Welcome back, friends!
Today I am sharing a poem I wrote when I was about 16 years old. I wrote it as part of a homework assignment for one of my classes in high school (read more about my boarding school here).
This particular class was taught by Miss Brookes, a teacher who taught several literature and English courses in the school.
One of the things I appreciated about Miss Brookes is that she introduced us to various styles of writing that were totally new to us. In her class, we got lots of practice writing all types of poems. One of these is the sestina. Not sure what a sestina is? Not to worry! Wikipedia’s got us covered 🙂
A sestina (Old Occitan: cledisat [klediˈzat]; also known as sestine, sextine, sextain) is a fixed verse form consisting of six stanzas of six lines each, normally followed by a three-line envoi. The words that end each line of the first stanza are used as line endings in each of the following stanzas, rotated in a set pattern.
Sestinas have a very strict pattern which follows this structure:
1 2 3 4 5 6
6 1 5 2 4 3
3 6 4 1 2 5
5 3 2 6 1 4
4 5 1 3 6 2
2 4 6 5 3 1
(6 2) (1 4) (5 3)
As I wrote this 17 years ago, I don’t remember a whole lot about my writing process. However, I do remember first looking at the poem’s structure and thinking that it would be an exciting challenge. I can only imagine that it must have been pretty difficult figuring out how to write anything whilst adhering to this super rigid structure.
In any case, the poem I wrote is about my dad. He is someone who taught all of his kids the value of hard work. He embodies real grit, bigtime smarts, and some serious “stick-with-it’ness.” For as long as I can remember, he was up before the sun, and worked grueling hours 6 (sometimes 7) days a week. And at the end of a long day, he had the energy to play chess or checkers with his kids before falling asleep on the couch.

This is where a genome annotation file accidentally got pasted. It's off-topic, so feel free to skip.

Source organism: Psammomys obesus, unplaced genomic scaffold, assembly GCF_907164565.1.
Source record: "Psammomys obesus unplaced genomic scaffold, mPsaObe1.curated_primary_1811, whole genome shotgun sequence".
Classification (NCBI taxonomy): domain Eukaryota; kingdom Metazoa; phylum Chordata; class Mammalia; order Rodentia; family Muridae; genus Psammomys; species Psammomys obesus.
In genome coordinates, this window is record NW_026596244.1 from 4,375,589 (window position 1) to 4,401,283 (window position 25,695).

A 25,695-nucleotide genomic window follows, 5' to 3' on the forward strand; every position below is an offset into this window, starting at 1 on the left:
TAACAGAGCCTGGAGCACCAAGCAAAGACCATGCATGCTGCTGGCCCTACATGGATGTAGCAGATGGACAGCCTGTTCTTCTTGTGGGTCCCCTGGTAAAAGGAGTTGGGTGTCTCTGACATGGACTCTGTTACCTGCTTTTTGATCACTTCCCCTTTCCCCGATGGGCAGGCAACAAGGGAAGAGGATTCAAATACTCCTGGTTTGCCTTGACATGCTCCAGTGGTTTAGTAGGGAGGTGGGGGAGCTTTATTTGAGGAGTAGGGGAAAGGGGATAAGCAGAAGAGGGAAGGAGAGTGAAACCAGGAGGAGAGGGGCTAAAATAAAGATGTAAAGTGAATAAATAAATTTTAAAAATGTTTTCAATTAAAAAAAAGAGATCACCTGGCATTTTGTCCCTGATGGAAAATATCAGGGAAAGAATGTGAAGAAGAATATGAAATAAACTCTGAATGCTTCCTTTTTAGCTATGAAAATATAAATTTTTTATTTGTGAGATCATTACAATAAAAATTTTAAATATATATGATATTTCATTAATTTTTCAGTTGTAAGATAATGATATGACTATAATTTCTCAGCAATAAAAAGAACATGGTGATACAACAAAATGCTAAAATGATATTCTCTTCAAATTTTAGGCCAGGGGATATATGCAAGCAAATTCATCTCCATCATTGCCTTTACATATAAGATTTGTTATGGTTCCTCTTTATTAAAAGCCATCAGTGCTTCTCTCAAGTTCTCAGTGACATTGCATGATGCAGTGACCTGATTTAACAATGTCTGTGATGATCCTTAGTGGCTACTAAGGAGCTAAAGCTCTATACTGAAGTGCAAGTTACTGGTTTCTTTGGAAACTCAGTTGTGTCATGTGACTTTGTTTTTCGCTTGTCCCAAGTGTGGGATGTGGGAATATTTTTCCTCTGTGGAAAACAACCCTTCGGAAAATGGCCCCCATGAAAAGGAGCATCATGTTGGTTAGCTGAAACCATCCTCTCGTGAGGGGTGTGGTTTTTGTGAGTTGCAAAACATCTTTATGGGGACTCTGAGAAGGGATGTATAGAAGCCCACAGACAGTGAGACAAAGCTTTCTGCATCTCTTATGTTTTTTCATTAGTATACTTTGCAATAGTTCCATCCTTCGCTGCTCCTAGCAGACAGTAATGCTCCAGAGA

And all these years later, he’s still at it, EXACTLY the same as always! Going strong in his 70’s!
Dad, this one’s for you! 🙂
Entrepreneur, Provider, Disciplinarian; DAD.
He’s known for deep thoughts and great work –
Why does he have the motivation to work so hard?
How does he juggle work and those he loves?
The seconds at the factory do not readily turn to hours,
Nor do the hours flow quickly into a complete day.
Every morning before tackling the long day,
I hear the unique sound of my dad.
The morning has begun with quiet red hours,
But before my father rushes off to work,
He pats us on our backs and reminds us of his love.
I know that washing us grow up must be hard.
He eats a big breakfast to keep him going hard
Dad needs an extra boost to start his working day.
He works like this for honor and for love,
If he didn’t, he wouldn’t be a real dad.
The factory amazes and confuses me; how does it work?
It runs under dad and through every day’s hour.
My dad is tired, but it is not the resting hour.
He must not sleep, although exhaustion tries sohard
To overwhelm him. He must support his family through his work
And work is not limited to light hours of the day.
He’s tired… but wanting more than sleep – to be a good dad,
A father who supports his family with life and love.
He doesn’t show it like how the world thinks of love,
Like expensive presents or a few measly hours.
No, he’s not the typical, everyday dad.
I’m glad he’s not, although accepting this washard.
Maybe I’ll thank him for everything one day
And ask him to teach me his life’s work.
At the end of the day, as he arrives home from work,
He pats our back and declares again, his love.
I can tell from his face that it was a long day,
I can tell it’s been long from the time of the hour.
How does he go on after trying so hard?
I am so lucky to have him as my dad.
Still, he has the strength for checkers at this hour.
He always wins, but he pretends that it is hard.
What a lucky girl I am to have him as my dad.
Do you know how to play checkers or chess? What was your favorite class in high school or college? (Mine was 9th grade Biology with Mr. Schuit!)